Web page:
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check_esxi_hardware + ESXi 5.0 + DELL OMSA = FAIL
Tuesday - Nov 8th 2011 - by - (19 comments)

Attention users of the Nagios plugin check_esxi_hardware !
If you want to use the plugin on a DELL server with ESXi 5.0 installed, you have to make sure that OMSA is NOT installed. Otherwise the plugin won't work.

For some strange reason, there seems to be a problem in this package (Dell_OpenManage_ESXi_OM650-offline_bundle-467660.zip) and also in the ESXi 5.0 version which comes bundles with OMSA.

Another point to look at is the VMware ESXi tools compatibility guide:
DELL clearly seems to be missing in that list, while other CIM providers (e.g. from HP) are shown.

Thanks to Dave Stevens and Pascal Saul for their feedbacks and tests!

Update 13.11.2011: Take a look at this page, which officially quotes Dell, that the current version is not fully ESXi 5.0 compatible:

Update 19.12.2011: A new version of the Offline Bundle has been released and was successfully tested. The plugin now works again. Please take a look at the following blog post for more information: Dell OMSA + ESXi 5.0 is now working!


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Comments (newest first):

romain0412 wrote on Dec 15th, 2011:
Thanks for your help :-)


Claudio from Switzerland wrote on Dec 15th, 2011:
Since ESXi 4.1 it is not possible anymore to use a read-only user for this purpose.
However you can either hide the password by using a password file (see documentation) or you can add another user in vsphere client by following these steps: http://www.claudiokuenzler.com/blog/114/check-esxi-wbem-esxi-4.1-user-authorization

romain meunier wrote on Dec 15th, 2011:

I have forgotten the firewall. I have an another question, what permission must have the user?

A read-only user can be used with this script?



Claudio from Switzerland wrote on Dec 15th, 2011:
The connection to port 5989 is necessary to retrieve the CIM information. Is there a firewall between Nagios server and ESXi server?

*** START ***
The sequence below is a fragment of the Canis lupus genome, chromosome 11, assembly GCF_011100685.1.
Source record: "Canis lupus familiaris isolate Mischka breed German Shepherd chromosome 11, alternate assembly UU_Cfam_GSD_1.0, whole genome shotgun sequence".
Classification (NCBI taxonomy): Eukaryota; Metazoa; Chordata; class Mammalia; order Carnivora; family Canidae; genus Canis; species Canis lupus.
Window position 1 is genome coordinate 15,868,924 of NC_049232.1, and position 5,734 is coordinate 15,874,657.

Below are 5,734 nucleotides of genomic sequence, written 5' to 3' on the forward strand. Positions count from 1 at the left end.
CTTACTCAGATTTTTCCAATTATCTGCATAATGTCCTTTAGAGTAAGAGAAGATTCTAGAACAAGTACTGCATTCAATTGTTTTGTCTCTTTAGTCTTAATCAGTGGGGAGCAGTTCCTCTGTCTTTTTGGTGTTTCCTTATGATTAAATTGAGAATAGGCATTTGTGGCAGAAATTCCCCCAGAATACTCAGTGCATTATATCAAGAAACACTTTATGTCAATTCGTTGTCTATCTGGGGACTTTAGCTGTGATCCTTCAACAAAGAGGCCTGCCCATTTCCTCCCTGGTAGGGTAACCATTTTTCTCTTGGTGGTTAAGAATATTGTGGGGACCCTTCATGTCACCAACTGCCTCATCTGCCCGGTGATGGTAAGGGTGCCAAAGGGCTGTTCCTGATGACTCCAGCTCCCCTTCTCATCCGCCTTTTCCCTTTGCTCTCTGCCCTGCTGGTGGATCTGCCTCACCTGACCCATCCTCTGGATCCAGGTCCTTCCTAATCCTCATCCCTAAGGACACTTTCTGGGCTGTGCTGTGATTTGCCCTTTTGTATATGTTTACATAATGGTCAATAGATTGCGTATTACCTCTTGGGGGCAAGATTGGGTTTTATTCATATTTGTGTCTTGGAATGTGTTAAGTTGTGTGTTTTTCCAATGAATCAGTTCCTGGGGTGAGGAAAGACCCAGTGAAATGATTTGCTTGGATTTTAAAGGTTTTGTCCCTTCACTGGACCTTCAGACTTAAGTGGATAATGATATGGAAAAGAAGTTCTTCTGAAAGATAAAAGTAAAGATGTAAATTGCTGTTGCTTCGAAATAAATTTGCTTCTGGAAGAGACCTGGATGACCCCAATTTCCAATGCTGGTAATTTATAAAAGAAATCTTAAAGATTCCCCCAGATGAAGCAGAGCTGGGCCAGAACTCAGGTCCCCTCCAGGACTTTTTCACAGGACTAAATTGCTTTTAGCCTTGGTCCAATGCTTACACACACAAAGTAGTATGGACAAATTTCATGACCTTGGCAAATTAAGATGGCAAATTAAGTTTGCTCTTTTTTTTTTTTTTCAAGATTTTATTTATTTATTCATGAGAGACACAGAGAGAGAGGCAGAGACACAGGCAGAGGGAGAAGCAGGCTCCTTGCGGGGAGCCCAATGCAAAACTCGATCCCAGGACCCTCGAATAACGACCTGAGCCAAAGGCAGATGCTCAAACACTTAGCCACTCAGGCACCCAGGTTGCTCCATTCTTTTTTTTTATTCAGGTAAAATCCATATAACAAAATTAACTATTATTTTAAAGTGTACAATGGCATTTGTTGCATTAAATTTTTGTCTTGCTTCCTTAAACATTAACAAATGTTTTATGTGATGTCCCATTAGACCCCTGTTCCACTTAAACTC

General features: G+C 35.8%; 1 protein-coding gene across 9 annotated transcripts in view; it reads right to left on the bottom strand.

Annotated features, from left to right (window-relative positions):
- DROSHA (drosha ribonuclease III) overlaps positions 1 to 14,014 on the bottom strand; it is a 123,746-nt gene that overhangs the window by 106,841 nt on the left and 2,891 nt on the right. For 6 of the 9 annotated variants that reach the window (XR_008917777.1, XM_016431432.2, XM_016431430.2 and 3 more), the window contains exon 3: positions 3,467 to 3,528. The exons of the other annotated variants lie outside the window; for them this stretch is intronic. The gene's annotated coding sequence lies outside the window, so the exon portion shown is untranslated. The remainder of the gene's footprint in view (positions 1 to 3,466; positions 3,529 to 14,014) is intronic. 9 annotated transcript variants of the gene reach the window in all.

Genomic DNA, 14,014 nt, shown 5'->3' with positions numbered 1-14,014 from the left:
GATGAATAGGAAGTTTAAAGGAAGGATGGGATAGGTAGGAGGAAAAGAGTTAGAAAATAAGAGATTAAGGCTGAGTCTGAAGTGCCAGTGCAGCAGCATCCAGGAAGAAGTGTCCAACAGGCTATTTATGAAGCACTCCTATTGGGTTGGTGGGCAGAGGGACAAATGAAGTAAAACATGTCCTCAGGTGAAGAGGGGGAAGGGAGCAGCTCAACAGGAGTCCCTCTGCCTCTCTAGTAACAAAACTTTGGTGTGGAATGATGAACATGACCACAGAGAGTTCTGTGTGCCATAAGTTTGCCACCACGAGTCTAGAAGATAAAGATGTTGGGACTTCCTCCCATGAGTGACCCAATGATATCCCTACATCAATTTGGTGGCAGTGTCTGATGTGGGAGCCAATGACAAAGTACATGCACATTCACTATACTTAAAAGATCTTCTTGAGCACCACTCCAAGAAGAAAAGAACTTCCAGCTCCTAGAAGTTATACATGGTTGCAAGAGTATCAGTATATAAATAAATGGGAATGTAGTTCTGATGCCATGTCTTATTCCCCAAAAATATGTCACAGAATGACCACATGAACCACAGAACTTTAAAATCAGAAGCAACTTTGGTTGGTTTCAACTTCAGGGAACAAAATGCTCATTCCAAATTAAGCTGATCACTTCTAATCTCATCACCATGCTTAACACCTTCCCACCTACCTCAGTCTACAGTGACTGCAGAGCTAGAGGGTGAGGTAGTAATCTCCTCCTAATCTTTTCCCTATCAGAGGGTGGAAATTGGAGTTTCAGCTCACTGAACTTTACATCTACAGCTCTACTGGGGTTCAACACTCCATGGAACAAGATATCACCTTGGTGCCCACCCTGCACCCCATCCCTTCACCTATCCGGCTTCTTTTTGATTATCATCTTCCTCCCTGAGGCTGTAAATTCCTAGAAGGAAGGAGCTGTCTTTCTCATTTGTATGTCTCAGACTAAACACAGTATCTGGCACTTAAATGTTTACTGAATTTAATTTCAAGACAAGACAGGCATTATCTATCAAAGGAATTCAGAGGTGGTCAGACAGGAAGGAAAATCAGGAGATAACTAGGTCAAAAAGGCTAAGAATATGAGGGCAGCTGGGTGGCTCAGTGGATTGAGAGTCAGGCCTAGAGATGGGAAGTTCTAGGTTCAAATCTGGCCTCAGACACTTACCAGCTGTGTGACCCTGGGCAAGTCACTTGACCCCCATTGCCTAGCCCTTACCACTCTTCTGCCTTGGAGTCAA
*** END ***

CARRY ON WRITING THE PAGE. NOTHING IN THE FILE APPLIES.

Also, as said before, check if you have installed the Offline Bundle by using the vSphere Perl API:
vihostupdate.pl --server my_ip --query
If the HP Offline Bundle isn\'t listed then you need to install it.

romain meunier wrote on Dec 15th, 2011:

I can't establish connection on port 5989...

That's seems that I must configured something on my ESXi?

I can see hardware status directly on the ESXi with my vSphere client, that seems that CIM is activated, isn't it?


Claudio from Switzerland wrote on Dec 15th, 2011:
Sorry, I meant 5989, not 5589.
Check if you can establish a connection on that port. If that works, double-check if you have installed the HP CIM Offline Bundle for ESXi 4.1 and that CIM settings are activated in the configuration (in vSphere client select the ESXi server, Configuration tab, Software table click on Advanced Settings, enable everything mentioning CIM).

romain0412 wrote on Dec 15th, 2011:
I can't connect to port 5589 by telnet, but I can on 443.

Claudio from Switzerland wrote on Dec 15th, 2011:
It seems that you don't have the HP MIB/CIM Offline Bundle installed. Can you double-check that?
Also can you open a connection from Nagios server to your ESX/i server on ports 5589 and 443 ?

romain0412 wrote on Dec 15th, 2011:
I have tried to delete the fisrt entry, the issue still persist. I have deleted the second entry, tested, the third, tested etc. And the issue still persist.